What Is the First Offender Program?

The First Offender Program is Texas law enforcement’s response to juvenile delinquency. Texas legislators and law enforcement officers recognize that a child’s lack of maturity and mental development can cause them to make a mistake that they do not fully comprehend as “wrong” at the time. The First Offender Program is a minor’s way to start over, even if he or she has committed a crime. Different geographic areas can have their own version of such a program. The program has certain requirements that must be completed, which will allow the child’s first offense to be removed from his or her record. These may include mandatory attendance at group meetings and/or appointments with a caseworker.

Not all children with convictions are eligible for the program. The minor must be between the age of 10 and 16 and be a first offender. Those who have committed Class A & B misdemeanors and state jail felonies may be eligible for the program. However, those who have charges that involved assaultsweapons, or sexual crimes resulting in the requirement to register as a sex offender do not qualify for the program.

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Karnes City juvenile crime defense attorney

Cyberbullying is the modern version of bullying that, unfortunately, many kids experience while growing up. This term cyberbullying includes any threats, humiliation, or harassment through the use of technology. The constant connection with smartphones and tablet or laptop computers makes this form of bullying much more serious and intense than that which existed before modern technology. Rather than just facing such harassment at school, students now have this form of bullying following them everywhere they go. The perpetrator can also remain anonymous, making it somewhat difficult to pinpoint the source of the student’s bullying. 

What Does Cyberbullying Look Like?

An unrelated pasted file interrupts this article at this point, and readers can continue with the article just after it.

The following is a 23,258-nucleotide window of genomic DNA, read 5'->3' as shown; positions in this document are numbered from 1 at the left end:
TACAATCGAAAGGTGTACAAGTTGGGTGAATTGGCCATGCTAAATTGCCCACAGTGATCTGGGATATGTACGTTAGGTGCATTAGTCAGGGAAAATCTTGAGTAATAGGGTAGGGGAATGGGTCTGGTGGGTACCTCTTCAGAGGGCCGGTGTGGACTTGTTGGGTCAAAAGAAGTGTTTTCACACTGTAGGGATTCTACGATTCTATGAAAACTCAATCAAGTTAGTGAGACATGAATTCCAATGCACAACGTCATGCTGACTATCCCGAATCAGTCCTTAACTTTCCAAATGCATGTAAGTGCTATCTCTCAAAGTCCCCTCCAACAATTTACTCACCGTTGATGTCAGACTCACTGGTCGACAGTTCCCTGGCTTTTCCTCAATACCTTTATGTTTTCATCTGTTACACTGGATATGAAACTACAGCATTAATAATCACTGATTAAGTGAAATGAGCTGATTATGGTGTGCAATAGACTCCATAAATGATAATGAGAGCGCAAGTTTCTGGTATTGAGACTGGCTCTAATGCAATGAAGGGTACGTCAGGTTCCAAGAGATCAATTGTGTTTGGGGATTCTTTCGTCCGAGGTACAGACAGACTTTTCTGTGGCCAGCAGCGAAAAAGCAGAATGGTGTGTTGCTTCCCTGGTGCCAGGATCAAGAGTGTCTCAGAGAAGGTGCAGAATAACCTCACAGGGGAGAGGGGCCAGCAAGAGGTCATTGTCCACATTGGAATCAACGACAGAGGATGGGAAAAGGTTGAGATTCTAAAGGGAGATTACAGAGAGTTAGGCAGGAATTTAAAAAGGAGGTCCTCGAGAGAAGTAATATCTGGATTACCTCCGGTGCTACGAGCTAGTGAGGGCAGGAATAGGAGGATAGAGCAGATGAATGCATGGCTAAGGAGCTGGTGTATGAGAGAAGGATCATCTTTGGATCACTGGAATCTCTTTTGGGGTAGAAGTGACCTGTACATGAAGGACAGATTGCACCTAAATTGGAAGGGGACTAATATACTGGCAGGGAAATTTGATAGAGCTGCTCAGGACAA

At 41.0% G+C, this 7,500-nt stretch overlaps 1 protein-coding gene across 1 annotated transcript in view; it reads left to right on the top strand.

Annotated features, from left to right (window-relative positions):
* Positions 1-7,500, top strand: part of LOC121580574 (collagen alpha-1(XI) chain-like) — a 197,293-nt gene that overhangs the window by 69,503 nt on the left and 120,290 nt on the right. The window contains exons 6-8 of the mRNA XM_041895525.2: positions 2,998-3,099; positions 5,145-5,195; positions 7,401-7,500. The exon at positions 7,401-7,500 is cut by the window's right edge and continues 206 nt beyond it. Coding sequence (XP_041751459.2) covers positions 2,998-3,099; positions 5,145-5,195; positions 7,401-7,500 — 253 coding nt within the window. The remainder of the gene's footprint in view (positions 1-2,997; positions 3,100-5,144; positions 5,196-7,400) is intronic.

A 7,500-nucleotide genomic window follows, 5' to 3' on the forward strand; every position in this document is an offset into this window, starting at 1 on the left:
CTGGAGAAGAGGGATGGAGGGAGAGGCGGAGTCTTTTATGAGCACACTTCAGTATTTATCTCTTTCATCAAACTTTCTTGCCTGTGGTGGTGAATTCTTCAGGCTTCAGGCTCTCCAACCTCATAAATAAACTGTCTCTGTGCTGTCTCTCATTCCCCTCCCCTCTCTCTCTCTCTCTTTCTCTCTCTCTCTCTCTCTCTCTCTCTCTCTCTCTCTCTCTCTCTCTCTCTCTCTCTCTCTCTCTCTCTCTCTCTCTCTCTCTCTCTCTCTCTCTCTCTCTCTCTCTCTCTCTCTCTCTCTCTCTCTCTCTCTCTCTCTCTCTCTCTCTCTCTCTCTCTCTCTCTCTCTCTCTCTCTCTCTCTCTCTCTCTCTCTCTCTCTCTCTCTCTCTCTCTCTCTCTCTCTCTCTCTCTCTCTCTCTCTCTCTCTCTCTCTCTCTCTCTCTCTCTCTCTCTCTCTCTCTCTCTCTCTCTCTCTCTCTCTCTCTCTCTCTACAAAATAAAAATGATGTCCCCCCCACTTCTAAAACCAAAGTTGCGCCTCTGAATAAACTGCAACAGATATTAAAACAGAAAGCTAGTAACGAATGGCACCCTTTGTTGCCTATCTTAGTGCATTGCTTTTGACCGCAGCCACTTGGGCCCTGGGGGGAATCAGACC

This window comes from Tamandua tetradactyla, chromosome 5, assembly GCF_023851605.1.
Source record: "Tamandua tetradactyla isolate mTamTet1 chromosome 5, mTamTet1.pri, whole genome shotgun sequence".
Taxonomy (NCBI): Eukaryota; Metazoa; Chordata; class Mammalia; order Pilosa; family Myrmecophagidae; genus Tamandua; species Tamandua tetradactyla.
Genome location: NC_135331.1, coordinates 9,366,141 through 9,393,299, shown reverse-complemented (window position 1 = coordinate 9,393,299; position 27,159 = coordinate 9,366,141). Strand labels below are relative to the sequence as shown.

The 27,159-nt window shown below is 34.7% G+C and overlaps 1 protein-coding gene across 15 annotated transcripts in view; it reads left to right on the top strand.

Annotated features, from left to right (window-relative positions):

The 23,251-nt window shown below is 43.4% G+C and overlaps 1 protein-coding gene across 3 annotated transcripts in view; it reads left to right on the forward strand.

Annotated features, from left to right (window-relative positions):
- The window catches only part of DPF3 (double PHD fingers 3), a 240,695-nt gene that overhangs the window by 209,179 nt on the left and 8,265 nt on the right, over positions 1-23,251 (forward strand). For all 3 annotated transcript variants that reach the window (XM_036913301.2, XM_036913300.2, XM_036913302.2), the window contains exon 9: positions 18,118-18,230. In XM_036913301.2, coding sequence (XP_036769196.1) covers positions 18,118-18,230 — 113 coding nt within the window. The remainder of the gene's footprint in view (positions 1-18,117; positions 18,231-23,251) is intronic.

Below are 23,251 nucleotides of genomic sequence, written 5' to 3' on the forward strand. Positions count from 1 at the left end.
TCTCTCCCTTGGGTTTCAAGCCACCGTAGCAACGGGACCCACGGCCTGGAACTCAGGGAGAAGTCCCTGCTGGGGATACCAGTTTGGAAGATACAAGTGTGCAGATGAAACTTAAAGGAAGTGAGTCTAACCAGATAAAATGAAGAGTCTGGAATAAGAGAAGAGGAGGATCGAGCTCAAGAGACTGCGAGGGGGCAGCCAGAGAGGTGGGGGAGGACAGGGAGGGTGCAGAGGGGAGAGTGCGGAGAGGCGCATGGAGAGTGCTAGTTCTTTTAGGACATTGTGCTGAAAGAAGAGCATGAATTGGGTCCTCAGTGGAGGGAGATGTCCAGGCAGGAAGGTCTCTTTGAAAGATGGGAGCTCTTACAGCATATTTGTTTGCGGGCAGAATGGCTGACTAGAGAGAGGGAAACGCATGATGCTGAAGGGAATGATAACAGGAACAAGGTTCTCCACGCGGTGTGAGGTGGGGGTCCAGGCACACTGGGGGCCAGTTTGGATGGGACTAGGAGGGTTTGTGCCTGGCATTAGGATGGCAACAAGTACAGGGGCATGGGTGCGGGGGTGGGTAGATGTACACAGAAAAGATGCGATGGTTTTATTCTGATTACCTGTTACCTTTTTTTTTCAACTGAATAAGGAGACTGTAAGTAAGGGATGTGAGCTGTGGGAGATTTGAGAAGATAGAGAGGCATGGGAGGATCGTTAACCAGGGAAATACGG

Cyberbullying is constantly evolving and changing as updates are made to technology and social media websites. That being said, there are some common tactics that are used to target individuals:

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Posted on in Juvenile Law

Wilson County juvenile criminal defense attorneyJUVENILE LAW AND THE DETENTION HEARING: WHAT YOU NEED TO KNOW

Having a child arrested can be a devastating thing for a family to go through. But it does happen. If you find yourself in this position, it is important to understand what occurs at the beginning of most juvenile cases: the juvenile detention hearing.  

What Is a Detention Hearing?

A detention hearing is something unique to juvenile law. It is similar, but not exactly like the process of granting or denying bail in an adult case.

At this hearing, the judge will determine whether there is probable cause to believe that the child committed an offense and whether the child should be detained for a longer period. By having a neutral judge decide whether there has been probable cause, rather than just the police and prosecutor, it inserts an extra level of scrutiny to the case. Release is not guaranteed, and often children will be detained for 10 working days pending further investigations into the alleged offense.